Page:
The 2015 earthquake caused landslides and bridge collapses: today there is often no alternative to flying to reach the great mountains
Plane, bus or taxi? the classic question among mountaineers and trekkers heading to the great mountains of Nepal. It often happens that the answer is dictated by the weather conditions. Wind, low clouds and thunderstorms inevitably require traveling by road. Local airlines don’t cancel flights to keep customers and so it’s not uncommon to find yourself staring at departure announcement tables long after take-off time, only to be told at check-in that it would be better to show up again tomorrow. Taxis are relatively cheap (at least by Western standards) and buses are frequent. For times increase dramatically: often full days instead of an hour’s flight.
But there are sections that in any case must be made by plane. The most classic is the one for Lukla at an altitude of almost 3,000 metres, where the trek to Everest base camp starts. The flight lasts an hour and the sceneries are gorgeous. The alternative is a full day by car or bus, followed by four or five days of hard trekking, which includes overcoming two hills close to 4,000 meters in height. A trip from other times between rice fields and very green valleys, where for some foreigners who love walking alone they have also been attacked and robbed by local criminals. Just after the severe earthquake of 25 April 2015 (which cost over 8,000 dead), the collapse of several bridges and hundreds of landslides isolated entire regions of the country, flying became imperative in many cases. Plane crashes certainly represent an unknown factor. Indian media records 67 of them in the last sixty years. Even the most inveterate traveler cannot help but think about it. And it is enough to see the small twin-engine jets of the Yeti or Himalaya Airlines parked on the Kathmandu runway to wonder how they will manage among the black clouds that often station at the gates of the valleys that open in the distance, just beyond the hills covered with vegetation all around the capital.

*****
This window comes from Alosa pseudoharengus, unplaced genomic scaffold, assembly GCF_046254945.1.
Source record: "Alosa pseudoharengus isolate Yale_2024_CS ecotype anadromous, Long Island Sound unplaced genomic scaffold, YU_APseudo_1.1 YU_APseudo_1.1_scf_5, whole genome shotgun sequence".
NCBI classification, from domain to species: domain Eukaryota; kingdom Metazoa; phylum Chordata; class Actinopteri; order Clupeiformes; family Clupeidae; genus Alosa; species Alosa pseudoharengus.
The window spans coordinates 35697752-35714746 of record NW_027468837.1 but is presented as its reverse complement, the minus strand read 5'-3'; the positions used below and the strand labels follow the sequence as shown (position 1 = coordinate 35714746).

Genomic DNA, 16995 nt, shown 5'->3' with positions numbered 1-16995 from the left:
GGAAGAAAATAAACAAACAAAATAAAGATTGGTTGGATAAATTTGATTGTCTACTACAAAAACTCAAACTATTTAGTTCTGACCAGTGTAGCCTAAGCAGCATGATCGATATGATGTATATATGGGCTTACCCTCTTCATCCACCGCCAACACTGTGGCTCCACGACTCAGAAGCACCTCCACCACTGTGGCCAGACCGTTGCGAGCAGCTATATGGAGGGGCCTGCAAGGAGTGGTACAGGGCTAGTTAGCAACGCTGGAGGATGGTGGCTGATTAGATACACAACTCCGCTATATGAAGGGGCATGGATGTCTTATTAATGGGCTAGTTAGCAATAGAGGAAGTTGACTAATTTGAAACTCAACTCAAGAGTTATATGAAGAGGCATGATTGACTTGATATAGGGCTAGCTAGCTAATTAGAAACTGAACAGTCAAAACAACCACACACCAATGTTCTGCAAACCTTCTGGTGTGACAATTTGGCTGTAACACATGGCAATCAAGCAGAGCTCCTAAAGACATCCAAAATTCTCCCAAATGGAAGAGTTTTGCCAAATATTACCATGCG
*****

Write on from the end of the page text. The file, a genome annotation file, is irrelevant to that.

The landing and take-off at Lukla is certainly impressive: the runway built on a sloping meadow overlooking a gigantic ravine. On the bottom lie the metal remains of the planes that didn’t make it. Pokhara airport appears much quieter. There are no cliff faces and narrow valleys that lead to the highest peak on earth. It is used to reach the starting point of the fantastic trek around Annapurna. It used to be an almost three-week-long adventure, but in the last decade a road has been built and a small airport added, making it easier to access Mustang’s barren mountains. It is still unclear what are the causes of the accident in the last few hours to the twin-engine Yeti which caused the death of 68 passengers and 4 crew members. There were about fifteen foreigners, among them 5 Indians, 4 Russians, 2 South Koreans and a Frenchman. The trekking season ended in mid-December and will resume towards the end of March, otherwise there might have been more Westerners. Pokhara however easily accessible by bus, those with wooden superstructures covered with gaudy designs are still in service. If you are not in a hurry, an interesting alternative that becomes an integral part of the trip.
Here the updates from NepalCopyAMP code.
January 15, 2023 (change January 15, 2023 | 11:21)
© REPRODUCTION RESERVED